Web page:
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High-precision chemical analysis: an optical reference procedure

A novel combination of surface-enhanced Raman scattering and isotope-labelled standards allows a precise and sensitive measurement of substance concentration to be performed by optical spectroscopy. This method makes, for instance, a molecule-specific concentration determination of diagnostic markers in biological substances possible, which are, for example, as complex as blood serum.

Optical spectroscopy methods are widespread in the field of organic and biochemical analysis. Molecule-specific methods (IR, Raman) even provide a ÓfingerprintÓ of the sample investigated but are often not sufficiently sensitive. An outstanding signal amplification is, however, possible by means of surface-enhanced Raman scattering (SERS). It is achieved by adding metallic nanoparticles to the analyte. Up to now, however, it has not been possible to make metrological use of this advantage since the measurements were not sufficiently reproducible. This problem could now be solved by a method based on the principle of the so-called isotope dilution.

To precisely determine the analyte concentration, a known quantity of a compound that is chemically identical to the analyte but isotopically labelled (isotopomer) is added to the sample. Due to the mass difference, the optical selectivity of the Raman effect provides separate signals for the two substances so that the quantity of the unknown can be determined from the quantity of the known. The evaluation of the spectra is therefore reduced to the determination of intensity ratios, which is of special interest for metrological purposes. Potential disturbing effects such as material losses or matrix effects, which equally affect both isotopomers of the analyte, have no influence on the result.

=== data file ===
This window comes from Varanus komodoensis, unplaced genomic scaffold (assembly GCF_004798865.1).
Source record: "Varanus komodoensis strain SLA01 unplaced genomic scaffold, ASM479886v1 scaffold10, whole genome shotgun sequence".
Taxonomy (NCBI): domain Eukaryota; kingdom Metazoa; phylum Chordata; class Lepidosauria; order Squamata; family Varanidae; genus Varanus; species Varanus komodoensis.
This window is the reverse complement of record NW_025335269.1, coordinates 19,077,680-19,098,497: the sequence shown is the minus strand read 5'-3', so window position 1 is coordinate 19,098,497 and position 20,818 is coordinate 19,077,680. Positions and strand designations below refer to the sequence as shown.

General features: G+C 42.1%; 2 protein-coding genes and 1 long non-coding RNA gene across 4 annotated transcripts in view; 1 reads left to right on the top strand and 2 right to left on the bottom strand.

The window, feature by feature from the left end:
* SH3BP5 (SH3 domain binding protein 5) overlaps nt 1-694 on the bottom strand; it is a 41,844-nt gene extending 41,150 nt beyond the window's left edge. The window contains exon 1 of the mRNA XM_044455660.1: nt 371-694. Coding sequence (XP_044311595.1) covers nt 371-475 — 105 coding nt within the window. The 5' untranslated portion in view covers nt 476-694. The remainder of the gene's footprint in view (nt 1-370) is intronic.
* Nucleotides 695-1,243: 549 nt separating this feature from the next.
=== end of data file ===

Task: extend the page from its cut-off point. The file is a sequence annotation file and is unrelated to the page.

This approach of a primary ratio method is well known from mass spectrometry and was developed and validated here by means of a practically relevant example: the determination of the creatinine concentration in blood serum, a value that provides information about the functional efficiency of the kidneys. Compared to the optical measurement methods used up to now, results could be obtained whose detection limit has been improved by as much as three orders of magnitude. In this way, the measurement accuracy is increased to the extent that even the highest metrological requirements can be met.

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